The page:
That may be so. But most people don’t want to pay that price — most people don’t want to be experts. Most people just want to be good enough.
…And if we’re to listen to Harry Beckwith, author of Selling the Invisible, that also works surprisingly well in getting the attention of other people when it comes to marketing an intangible item, such as your expertise/competence.
If you try to position yourself by saying that you’re the best in the world at something, you’ll instantly make people think: “I doubt it.” and they’ll become skeptical, unless you have a Nobel Prize or other impressive credentials.
So unless you are 100 % sure that you really are the best, you shouldn’t do it.
But if you just say that you’re good, great, or better than 80 % of the rest, and add in some other benefit, then you can still market yourself and your personal brand successfully!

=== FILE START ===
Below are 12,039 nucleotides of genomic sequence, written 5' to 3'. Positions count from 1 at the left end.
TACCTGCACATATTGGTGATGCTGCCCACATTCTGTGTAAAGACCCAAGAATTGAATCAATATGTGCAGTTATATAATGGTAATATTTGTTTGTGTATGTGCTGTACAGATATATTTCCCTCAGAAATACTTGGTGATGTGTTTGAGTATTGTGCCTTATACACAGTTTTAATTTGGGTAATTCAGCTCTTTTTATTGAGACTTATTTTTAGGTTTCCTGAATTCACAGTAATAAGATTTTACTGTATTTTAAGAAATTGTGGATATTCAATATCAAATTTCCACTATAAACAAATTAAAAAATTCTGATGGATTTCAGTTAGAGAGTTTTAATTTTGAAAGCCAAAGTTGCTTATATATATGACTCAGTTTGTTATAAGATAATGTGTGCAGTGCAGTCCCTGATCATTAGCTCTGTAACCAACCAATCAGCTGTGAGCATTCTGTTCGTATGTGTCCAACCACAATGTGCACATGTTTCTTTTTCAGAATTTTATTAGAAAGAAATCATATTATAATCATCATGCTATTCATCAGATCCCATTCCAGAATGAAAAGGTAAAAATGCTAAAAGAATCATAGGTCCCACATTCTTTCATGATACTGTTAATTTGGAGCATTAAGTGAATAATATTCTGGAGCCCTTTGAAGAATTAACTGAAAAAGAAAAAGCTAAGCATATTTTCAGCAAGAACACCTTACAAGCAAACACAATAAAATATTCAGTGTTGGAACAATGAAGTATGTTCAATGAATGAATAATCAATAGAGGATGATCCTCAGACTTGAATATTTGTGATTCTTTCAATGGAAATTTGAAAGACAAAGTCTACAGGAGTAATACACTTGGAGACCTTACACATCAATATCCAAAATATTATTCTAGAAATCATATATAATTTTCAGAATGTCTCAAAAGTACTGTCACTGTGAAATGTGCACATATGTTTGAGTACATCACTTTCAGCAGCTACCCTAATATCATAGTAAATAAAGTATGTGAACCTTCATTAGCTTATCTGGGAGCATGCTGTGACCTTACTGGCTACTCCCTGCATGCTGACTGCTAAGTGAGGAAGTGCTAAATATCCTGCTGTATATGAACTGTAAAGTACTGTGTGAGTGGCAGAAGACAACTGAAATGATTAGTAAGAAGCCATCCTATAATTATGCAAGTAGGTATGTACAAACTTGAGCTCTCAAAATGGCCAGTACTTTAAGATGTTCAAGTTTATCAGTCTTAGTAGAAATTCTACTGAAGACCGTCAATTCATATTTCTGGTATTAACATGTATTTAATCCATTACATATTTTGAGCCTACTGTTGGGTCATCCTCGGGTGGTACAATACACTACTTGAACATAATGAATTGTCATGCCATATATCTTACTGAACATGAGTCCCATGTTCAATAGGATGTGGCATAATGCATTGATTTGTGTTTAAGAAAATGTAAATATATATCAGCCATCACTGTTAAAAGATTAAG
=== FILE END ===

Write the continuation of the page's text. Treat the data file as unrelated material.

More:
Unless it’s one of those cases where people want experts only, like in life or death situations. Saying “I’m Dr Bob, the decent but friendly brain surgeon”, won’t work.
When Being Seen As an Expert Can Be a Disadvantage
People are going to have a much easier time understanding you and identifying with you when you’re just “good enough” at something.
Because then there’s typically a lower risk that you suffer the curse of knowledge. Meaning that you don’t confuse laymen.
When you’re “good enough” at more than one thing, you can explain things in a way that other people can understand. Believe me, this stuff comes across in your communication with others.